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MSU counseling, services to undergo massive restructuring

November 7, 2016

With the student demand for health services on campus at an all-time high, MSU is finding that it needs to modify its methods. On-campus health services have been available to students since 1893 and have been updated over time, but there is a new university effort to integrate the separate health service branches across campus, reorganize the structure and leadership of these services and expand human resources to meet growing demands.

"There is growing concern about the number of students who present with behavioral health concerns, everything from anxiety to significant depression."

An action committee made up of leadership and staff from the Counseling Center, Student Health Services and Psychiatry Services met this summer to discuss potential changes that could be made to the different student health services.

With the help of Keeling and Associates, a higher education consulting firm, a report was formed by the action committee, titled “Strategy and Recommendations: Designing a Continuum of Student Health and Wellness Services.”

The report calls for an increase of staff in the health centers, an integrated network between each service, the housing of services in one main location and the implementation of a common record between each branch of health services, among other proposed changes. These adjustments are looking to be made to meet the changing demands from students.

“There is growing concern about the number of students who present with behavioral health concerns, everything from anxiety to significant depression,” MSU Provost June Youatt, who helped identify the action committee, said. “What we’re trying to do is ask and answer the questions: are we best organized to provide the highest quality of care to our students? Are we there when students need us? Are they getting the help they need? Are they getting it quickly if they need it, and are we matching students who come looking for support to the right level of care provider?”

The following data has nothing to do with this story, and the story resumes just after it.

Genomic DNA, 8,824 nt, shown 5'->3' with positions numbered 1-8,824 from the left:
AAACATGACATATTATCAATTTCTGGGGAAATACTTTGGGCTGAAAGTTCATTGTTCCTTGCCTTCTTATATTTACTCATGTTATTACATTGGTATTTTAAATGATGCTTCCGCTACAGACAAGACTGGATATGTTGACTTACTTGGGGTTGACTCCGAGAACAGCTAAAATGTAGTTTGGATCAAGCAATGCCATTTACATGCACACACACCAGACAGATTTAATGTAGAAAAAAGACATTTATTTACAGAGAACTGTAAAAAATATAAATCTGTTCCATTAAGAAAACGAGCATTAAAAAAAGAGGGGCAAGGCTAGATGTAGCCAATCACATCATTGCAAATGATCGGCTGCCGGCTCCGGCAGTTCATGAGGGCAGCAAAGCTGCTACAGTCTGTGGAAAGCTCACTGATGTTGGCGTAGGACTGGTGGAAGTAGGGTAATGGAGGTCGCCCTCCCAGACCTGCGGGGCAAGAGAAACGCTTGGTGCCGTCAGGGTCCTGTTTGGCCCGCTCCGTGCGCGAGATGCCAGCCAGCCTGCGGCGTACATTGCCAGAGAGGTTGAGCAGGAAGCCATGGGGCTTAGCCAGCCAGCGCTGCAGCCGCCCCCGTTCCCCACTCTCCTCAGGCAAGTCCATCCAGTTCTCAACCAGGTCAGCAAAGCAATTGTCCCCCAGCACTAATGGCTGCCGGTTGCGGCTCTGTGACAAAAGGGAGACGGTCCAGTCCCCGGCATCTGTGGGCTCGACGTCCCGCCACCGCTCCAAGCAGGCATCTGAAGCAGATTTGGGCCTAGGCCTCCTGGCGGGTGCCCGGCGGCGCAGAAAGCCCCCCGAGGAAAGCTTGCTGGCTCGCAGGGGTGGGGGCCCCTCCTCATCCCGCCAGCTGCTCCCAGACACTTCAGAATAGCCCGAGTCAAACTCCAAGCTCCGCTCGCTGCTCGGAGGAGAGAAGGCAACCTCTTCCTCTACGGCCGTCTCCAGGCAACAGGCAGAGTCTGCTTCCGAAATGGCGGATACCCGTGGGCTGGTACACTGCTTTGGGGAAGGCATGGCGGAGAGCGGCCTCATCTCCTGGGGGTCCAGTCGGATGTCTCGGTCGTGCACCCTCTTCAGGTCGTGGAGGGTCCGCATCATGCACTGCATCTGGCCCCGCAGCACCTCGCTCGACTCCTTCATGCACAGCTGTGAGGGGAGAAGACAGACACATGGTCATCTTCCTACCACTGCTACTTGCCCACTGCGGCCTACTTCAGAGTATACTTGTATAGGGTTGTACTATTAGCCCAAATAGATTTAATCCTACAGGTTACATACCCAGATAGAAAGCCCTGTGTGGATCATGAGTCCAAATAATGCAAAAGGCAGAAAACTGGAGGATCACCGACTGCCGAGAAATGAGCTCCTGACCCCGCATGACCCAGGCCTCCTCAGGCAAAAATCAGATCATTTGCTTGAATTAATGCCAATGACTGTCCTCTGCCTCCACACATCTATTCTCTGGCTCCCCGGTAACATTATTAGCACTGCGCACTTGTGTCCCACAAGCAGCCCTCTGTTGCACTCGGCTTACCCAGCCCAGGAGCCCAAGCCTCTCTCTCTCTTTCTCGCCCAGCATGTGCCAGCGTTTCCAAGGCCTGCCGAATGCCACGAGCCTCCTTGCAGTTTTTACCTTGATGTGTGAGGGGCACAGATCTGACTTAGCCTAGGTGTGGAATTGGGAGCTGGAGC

The report’s main goal is to push for the development of a continuum of health services for students, where all current branches of service would be fully-integrated and known as “Student Health and Wellness Services.”

In the years since health services began at MSU, they have been expanded through health education, more facilities and collaboration with other university services.

However, the past few years have seen an overall change in student mental health and the demand for behavioral health services on campus. In fact, MSU’s Counseling Center reported a 100 percent increase of students seen in direct service from 2004 to 2014.

This trend is national. According to the Association for University and College Counseling Center Directors, 93 percent of university counseling center directors reported an increased demand for services in 2012. Most of the time, these student health services can’t keep up.

The Counseling Center reported that MSU’s percentage of students undergoing treatment for anxiety, depression, suicidal thoughts, alcohol abuse and dependence, sexual and physical assault, self-injurious behavior, eating disorders, oppression, significant prior treatment and psychotropic medication is higher than the national averages for the treatment of these conditions. Only relationship issues and ADHD conditions are being treated at MSU at a lower percentage than the national average.

Three of these conditions have demonstrated slow but consistent growth during the past five years, the Center for Collegiate Mental Health said in their 2015 annual report. Depression, anxiety and social anxiety have been an increasing concern for counseling centers across the country as the rates in which students experience them are growing.

These mental health trends could come as a result of overuse of digital technology like social media and video games, the de-stigmatization of getting mental health treatment, or even changes in parenting, but overall, it’s hard to say exactly where these changes come from, Scott Becker, the director of MSU Counseling Center said in a presentation to ASMSU.

What’s clear, however, is the need for university health services across the country to adapt to these changes, and MSU hopes to do just that.